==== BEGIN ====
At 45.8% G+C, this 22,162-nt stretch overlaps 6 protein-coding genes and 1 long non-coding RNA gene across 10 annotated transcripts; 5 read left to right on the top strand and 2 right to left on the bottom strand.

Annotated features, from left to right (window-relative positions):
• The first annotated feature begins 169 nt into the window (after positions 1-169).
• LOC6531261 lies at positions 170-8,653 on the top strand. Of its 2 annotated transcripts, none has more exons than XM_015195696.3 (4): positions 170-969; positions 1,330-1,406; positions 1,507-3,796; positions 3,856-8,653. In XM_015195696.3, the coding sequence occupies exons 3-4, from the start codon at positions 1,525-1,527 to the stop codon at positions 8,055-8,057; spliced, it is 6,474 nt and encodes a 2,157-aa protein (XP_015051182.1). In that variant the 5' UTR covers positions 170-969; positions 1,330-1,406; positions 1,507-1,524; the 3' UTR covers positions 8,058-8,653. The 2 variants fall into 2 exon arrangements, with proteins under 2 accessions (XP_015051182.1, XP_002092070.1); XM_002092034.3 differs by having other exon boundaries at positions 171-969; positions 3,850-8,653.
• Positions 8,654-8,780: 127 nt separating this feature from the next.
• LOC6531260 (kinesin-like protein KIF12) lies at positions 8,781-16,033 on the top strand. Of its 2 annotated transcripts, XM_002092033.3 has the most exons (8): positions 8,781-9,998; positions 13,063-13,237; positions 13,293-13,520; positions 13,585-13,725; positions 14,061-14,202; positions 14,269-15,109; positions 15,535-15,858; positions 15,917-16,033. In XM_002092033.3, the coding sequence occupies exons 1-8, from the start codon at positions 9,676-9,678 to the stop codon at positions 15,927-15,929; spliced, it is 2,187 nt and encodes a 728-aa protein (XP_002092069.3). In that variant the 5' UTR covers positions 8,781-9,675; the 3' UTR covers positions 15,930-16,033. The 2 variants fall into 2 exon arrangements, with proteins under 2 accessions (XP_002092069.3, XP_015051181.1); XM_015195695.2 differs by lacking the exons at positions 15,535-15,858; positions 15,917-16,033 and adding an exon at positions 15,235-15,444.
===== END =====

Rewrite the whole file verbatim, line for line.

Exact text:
At 45.8% G+C, this 22,162-nt stretch overlaps 6 protein-coding genes and 1 long non-coding RNA gene across 10 annotated transcripts; 5 read left to right on the top strand and 2 right to left on the bottom strand.

Annotated features, from left to right (window-relative positions):
• The first annotated feature begins 169 nt into the window (after positions 1-169).
• LOC6531261 lies at positions 170-8,653 on the top strand. Of its 2 annotated transcripts, none has more exons than XM_015195696.3 (4): positions 170-969; positions 1,330-1,406; positions 1,507-3,796; positions 3,856-8,653. In XM_015195696.3, the coding sequence occupies exons 3-4, from the start codon at positions 1,525-1,527 to the stop codon at positions 8,055-8,057; spliced, it is 6,474 nt and encodes a 2,157-aa protein (XP_015051182.1). In that variant the 5' UTR covers positions 170-969; positions 1,330-1,406; positions 1,507-1,524; the 3' UTR covers positions 8,058-8,653. The 2 variants fall into 2 exon arrangements, with proteins under 2 accessions (XP_015051182.1, XP_002092070.1); XM_002092034.3 differs by having other exon boundaries at positions 171-969; positions 3,850-8,653.
• Positions 8,654-8,780: 127 nt separating this feature from the next.
• LOC6531260 (kinesin-like protein KIF12) lies at positions 8,781-16,033 on the top strand. Of its 2 annotated transcripts, XM_002092033.3 has the most exons (8): positions 8,781-9,998; positions 13,063-13,237; positions 13,293-13,520; positions 13,585-13,725; positions 14,061-14,202; positions 14,269-15,109; positions 15,535-15,858; positions 15,917-16,033. In XM_002092033.3, the coding sequence occupies exons 1-8, from the start codon at positions 9,676-9,678 to the stop codon at positions 15,927-15,929; spliced, it is 2,187 nt and encodes a 728-aa protein (XP_002092069.3). In that variant the 5' UTR covers positions 8,781-9,675; the 3' UTR covers positions 15,930-16,033. The 2 variants fall into 2 exon arrangements, with proteins under 2 accessions (XP_002092069.3, XP_015051181.1); XM_015195695.2 differs by lacking the exons at positions 15,535-15,858; positions 15,917-16,033 and adding an exon at positions 15,235-15,444.